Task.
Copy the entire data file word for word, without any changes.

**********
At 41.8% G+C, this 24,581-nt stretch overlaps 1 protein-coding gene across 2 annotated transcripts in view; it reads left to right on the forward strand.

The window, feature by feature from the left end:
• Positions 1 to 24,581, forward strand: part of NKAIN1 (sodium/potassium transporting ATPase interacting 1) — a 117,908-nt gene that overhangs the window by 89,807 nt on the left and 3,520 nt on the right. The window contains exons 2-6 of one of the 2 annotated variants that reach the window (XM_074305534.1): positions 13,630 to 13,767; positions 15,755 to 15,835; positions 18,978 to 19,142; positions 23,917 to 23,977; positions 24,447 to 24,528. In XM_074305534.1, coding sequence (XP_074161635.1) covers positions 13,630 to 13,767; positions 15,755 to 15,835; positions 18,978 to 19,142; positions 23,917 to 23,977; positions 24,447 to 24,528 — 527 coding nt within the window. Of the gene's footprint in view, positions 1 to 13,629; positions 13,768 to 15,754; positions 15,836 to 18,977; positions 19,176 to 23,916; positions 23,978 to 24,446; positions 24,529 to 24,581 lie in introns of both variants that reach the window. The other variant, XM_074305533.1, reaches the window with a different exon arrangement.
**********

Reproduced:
At 41.8% G+C, this 24,581-nt stretch overlaps 1 protein-coding gene across 2 annotated transcripts in view; it reads left to right on the forward strand.

The window, feature by feature from the left end:
• Positions 1 to 24,581, forward strand: part of NKAIN1 (sodium/potassium transporting ATPase interacting 1) — a 117,908-nt gene that overhangs the window by 89,807 nt on the left and 3,520 nt on the right. The window contains exons 2-6 of one of the 2 annotated variants that reach the window (XM_074305534.1): positions 13,630 to 13,767; positions 15,755 to 15,835; positions 18,978 to 19,142; positions 23,917 to 23,977; positions 24,447 to 24,528. In XM_074305534.1, coding sequence (XP_074161635.1) covers positions 13,630 to 13,767; positions 15,755 to 15,835; positions 18,978 to 19,142; positions 23,917 to 23,977; positions 24,447 to 24,528 — 527 coding nt within the window. Of the gene's footprint in view, positions 1 to 13,629; positions 13,768 to 15,754; positions 15,836 to 18,977; positions 19,176 to 23,916; positions 23,978 to 24,446; positions 24,529 to 24,581 lie in introns of both variants that reach the window. The other variant, XM_074305533.1, reaches the window with a different exon arrangement.